HIGHER EDUCATION BUBBLE UPDATE: College dropout refuses to leave her dorm room. “She loves the college life — just not the classes. Hunter College is waging a court battle to evict a stubborn student who refuses to leave her dorm room some two years after dropping out. Delaware native Lisa S. Palmer — who has not paid rent since 2016 — refuses to leave Room E579 at the school’s 425 E. 25th St. co-ed dormitory, according to an eviction lawsuit filed in Manhattan Supreme Court. The 32-year-old ‘racked up a staggering $94,000 in unpaid residence hall charges on account of her continued occupancy, all the while ignoring Hunter College’s service of additional vacate notices,’ said the suit.”

HIGHER EDUCATION BUBBLE UPDATE, LEGAL EDUCATION EDITION: Should Law Schools Shift Scholarship Money From Merit (LSAT & UGPA Medians) To Need?

HIGHER EDUCATION BUBBLE UPDATE, LEGAL EDUCATION EDITION: Gallup: Only 23% Of Law School Grads Say Their Education Was Worth the Cost. But none of the degrees measured, which include PhDs, MDs, MBAs, etc., do very well.

HIGHER EDUCATION BUBBLE UPDATE: Universities Are Using Disguised Hecklers To Shut Down Free Speech.

Just as those opposed to a speech cannot lawfully stop it by engaging in illegal conduct – everything from shouting it down to engaging in rioting – schools may not use the threat of wrongful conduct by one group as an excuse to prevent speech by a group with opposing views.

But the First Amendment does generally permit colleges to impose reasonable and limited restrictions on speech provided that they are not based on the content. Such limits – often called time, place, and manner restrictions – can be used to prevent too much noise, overcrowding of facilities, etc. – but they must be neutral and not impose more burdens on those voicing views which are controversial. Otherwise, they would unconstitutionally chill unpopular views.

Knowing that they could not ban controversial Joey Gibson from speaking just because many are likely to object, Washington tried to do an end run around the First Amendment, says Banzhaf.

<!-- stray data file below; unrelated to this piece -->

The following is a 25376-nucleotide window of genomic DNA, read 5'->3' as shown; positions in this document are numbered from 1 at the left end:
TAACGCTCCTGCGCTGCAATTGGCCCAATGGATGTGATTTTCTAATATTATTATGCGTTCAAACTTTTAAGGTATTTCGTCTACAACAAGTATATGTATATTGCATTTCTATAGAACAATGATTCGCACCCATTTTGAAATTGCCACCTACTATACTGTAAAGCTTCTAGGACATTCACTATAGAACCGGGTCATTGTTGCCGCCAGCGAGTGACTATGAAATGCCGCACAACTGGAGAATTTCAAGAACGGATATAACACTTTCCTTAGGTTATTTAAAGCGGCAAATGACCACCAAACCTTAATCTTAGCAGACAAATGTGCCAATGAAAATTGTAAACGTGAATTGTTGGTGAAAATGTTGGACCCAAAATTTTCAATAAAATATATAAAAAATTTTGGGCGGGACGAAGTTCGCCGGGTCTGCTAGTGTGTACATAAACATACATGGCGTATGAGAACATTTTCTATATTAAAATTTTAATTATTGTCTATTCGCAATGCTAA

Instead of banning the speaker, they simply required the student group sponsoring him to pay a huge “security fee” based upon so-called objective criteria: e.g. an analysis of violence and threats to public safety by the invited speaker, attendees at previous events or the sponsoring group, etc. Thus, the university claimed, the restriction was not based directly on a speaker’s or group’s ideology or political positions.

So the students acted in accordance with a motto Banzhaf made famous – “Sue The Bastards” – and took their university to court with the aid of the Freedom X group. A federal judge agreed that this disguised heckler’s veto was an illegal violation of the First Amendment since it would have a chilling effect on controversial groups and viewpoints, while having no such effect on completely inoffensive speech.

But, notes Banzhaf, it is speech which is unpopular, and therefore likely to offend some campus groups and/or the college administration, which needs protection from the university, whereas bland unobjectionable speech usually needs none. Speakers in favor of apple pie and motherhood have little to fear from the administration or unlawful agitators, whereas those who advocate that American women should stay home to bake apple pies for their husbands obviously need such protection, says Banzhaf.

Professor Banzhaf urges more student groups to stand up for their First Amendment rights by suing their university.

I agree.

HIGHER EDUCATION BUBBLE UPDATE, LEGAL EDUCATION EDITION: Would A Federal Student Loan Overhaul Bring Down Law School Tuition?

HIGHER EDUCATION BUBBLE UPDATE: VIDEO: Law prof: says Department of Justice a ‘sh*thole.’

More than a dozen of students and professors blasted the Illinois College of Law last week, labeling it a “sh*thole” for hosting an event that featured a Department of Justice official.